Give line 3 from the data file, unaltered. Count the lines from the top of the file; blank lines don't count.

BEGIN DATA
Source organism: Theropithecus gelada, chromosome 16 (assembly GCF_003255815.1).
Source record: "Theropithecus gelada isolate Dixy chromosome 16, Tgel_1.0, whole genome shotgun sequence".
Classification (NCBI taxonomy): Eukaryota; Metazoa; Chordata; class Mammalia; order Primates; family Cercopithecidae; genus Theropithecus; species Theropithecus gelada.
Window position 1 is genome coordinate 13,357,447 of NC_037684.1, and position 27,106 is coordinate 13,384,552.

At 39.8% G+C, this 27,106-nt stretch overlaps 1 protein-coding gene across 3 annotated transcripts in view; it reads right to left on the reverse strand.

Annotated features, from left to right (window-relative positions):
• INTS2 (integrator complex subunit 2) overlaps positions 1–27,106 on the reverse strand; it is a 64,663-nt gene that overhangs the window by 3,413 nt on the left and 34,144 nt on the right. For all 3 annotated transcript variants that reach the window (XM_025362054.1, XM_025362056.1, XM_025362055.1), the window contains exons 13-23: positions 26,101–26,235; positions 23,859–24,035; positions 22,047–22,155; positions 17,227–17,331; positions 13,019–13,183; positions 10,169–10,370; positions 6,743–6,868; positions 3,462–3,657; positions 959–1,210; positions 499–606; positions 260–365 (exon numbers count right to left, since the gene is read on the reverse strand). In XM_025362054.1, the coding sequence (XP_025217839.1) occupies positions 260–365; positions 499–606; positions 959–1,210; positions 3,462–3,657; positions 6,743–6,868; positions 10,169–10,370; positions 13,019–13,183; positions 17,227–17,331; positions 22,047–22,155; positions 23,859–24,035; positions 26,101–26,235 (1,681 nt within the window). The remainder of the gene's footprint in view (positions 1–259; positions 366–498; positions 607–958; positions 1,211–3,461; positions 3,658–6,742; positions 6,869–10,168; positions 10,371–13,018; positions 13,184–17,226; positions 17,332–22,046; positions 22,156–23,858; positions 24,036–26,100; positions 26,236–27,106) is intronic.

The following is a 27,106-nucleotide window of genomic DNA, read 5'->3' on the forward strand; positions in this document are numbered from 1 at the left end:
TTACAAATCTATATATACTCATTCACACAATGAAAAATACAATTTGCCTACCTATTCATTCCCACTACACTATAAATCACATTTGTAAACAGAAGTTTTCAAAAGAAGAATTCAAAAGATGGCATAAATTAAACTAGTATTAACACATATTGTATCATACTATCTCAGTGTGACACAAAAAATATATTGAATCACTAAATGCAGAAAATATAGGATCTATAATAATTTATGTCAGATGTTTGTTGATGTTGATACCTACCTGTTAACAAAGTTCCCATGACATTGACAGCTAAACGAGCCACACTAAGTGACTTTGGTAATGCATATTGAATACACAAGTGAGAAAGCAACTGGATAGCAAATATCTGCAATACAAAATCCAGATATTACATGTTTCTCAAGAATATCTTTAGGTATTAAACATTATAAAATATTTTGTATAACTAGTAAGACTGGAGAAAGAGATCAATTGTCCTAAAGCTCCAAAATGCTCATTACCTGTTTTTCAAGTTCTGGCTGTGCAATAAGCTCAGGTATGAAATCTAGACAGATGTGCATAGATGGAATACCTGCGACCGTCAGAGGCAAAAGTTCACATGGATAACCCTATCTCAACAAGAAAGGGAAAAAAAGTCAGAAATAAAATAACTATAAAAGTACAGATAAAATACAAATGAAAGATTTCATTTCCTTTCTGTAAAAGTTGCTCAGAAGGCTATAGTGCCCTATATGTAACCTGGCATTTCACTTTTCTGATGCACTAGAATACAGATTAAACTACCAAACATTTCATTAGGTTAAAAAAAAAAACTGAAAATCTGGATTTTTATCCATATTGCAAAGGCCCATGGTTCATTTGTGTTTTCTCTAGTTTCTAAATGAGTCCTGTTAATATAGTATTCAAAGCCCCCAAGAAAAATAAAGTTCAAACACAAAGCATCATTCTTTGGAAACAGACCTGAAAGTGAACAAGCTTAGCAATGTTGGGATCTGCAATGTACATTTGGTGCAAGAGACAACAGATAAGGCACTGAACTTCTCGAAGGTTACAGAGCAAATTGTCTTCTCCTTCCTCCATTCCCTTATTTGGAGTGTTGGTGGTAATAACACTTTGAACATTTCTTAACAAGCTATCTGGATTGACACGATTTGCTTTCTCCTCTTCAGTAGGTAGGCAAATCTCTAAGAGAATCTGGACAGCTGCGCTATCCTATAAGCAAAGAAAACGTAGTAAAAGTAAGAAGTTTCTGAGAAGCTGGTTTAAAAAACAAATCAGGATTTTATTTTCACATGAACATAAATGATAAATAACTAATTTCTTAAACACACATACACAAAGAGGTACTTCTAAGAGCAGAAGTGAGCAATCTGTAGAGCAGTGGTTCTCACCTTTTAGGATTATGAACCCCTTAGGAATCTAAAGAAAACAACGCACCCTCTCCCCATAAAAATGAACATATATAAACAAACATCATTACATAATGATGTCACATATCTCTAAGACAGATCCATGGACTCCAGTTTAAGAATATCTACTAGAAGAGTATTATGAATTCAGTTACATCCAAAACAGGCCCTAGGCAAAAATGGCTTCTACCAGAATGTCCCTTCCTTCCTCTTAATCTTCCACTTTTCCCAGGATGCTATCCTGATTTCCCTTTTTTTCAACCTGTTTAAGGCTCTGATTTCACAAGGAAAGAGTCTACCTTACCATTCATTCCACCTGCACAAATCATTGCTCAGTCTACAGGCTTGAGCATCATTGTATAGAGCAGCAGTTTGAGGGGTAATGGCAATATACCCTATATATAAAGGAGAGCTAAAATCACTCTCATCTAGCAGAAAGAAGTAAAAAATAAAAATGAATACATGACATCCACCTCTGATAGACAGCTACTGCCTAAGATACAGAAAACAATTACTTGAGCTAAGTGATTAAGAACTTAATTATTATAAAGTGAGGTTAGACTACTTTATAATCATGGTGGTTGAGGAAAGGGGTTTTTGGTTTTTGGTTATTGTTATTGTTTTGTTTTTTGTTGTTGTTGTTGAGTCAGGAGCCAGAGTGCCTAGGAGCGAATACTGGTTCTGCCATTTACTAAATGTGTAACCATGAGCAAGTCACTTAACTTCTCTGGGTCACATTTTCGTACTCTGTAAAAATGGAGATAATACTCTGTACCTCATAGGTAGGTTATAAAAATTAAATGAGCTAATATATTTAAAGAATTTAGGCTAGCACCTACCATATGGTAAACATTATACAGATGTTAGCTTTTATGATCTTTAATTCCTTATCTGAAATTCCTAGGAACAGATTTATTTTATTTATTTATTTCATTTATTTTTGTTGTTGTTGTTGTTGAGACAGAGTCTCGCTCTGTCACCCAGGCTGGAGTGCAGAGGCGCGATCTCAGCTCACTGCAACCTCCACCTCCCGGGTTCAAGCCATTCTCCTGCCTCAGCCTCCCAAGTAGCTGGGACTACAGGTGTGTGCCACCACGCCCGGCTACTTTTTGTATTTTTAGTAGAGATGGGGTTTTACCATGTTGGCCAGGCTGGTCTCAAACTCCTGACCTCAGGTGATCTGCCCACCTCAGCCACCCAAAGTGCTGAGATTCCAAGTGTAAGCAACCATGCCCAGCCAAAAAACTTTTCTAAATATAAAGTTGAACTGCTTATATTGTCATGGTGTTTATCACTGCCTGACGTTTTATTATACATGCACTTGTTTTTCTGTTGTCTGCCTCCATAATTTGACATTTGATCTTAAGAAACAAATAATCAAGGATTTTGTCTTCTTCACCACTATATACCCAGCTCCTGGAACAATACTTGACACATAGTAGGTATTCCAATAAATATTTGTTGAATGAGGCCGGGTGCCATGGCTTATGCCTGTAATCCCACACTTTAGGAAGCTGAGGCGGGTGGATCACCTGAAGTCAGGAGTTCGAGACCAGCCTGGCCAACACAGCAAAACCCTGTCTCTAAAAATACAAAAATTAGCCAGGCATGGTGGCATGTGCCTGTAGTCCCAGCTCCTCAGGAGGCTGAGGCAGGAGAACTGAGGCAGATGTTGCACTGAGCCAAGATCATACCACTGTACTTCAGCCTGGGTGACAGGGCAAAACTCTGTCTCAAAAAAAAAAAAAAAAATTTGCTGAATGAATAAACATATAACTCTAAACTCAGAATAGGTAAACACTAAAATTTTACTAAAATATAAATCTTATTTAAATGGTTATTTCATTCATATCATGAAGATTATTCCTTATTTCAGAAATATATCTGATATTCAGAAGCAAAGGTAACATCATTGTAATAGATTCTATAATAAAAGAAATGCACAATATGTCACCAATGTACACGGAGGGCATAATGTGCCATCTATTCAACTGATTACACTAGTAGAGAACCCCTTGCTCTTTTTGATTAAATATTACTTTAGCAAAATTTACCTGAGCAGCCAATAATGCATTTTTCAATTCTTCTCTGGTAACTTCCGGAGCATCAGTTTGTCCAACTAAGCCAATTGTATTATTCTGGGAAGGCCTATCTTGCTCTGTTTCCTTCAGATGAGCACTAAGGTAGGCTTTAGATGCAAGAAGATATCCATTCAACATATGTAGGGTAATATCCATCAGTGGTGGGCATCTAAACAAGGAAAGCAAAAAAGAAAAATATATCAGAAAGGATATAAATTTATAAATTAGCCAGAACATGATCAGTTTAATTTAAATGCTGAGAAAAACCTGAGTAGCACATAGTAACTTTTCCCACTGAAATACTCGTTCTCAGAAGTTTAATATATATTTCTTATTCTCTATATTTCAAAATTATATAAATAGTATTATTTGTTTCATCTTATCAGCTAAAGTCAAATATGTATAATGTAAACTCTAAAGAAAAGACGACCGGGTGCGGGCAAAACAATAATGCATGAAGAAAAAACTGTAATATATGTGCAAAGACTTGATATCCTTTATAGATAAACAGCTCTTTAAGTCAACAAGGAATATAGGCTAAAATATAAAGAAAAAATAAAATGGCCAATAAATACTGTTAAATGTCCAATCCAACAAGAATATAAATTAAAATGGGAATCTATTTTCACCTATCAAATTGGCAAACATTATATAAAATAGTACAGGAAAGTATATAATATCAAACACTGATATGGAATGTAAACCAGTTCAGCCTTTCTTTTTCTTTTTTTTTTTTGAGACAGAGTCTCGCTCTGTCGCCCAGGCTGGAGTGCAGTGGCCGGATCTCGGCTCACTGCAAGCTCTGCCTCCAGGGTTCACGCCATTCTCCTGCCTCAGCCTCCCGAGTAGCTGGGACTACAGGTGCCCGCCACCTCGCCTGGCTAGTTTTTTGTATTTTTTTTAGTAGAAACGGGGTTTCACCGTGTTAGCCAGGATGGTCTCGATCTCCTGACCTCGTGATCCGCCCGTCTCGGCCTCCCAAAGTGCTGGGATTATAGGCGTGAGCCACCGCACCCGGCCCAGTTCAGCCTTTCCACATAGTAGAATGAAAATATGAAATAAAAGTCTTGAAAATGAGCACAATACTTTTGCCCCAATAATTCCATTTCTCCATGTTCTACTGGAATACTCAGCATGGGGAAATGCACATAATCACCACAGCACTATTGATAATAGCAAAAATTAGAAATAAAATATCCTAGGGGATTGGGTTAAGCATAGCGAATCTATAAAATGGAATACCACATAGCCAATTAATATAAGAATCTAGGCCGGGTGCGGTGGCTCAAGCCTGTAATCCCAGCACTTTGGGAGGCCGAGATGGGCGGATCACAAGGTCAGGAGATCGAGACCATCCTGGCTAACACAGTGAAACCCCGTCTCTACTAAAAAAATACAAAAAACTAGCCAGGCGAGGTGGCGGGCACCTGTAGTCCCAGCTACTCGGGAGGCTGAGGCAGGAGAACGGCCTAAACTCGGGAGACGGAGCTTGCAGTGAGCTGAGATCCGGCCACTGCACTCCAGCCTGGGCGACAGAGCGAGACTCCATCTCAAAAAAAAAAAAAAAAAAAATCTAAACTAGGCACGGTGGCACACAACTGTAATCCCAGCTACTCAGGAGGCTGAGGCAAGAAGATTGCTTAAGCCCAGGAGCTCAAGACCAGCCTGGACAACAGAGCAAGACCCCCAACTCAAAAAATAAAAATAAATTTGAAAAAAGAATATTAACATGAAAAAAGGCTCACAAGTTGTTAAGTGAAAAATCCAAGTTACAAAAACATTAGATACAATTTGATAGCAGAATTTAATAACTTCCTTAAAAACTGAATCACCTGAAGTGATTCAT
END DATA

Classification (NCBI taxonomy): Eukaryota; Metazoa; Chordata; class Mammalia; order Primates; family Cercopithecidae; genus Theropithecus; species Theropithecus gelada.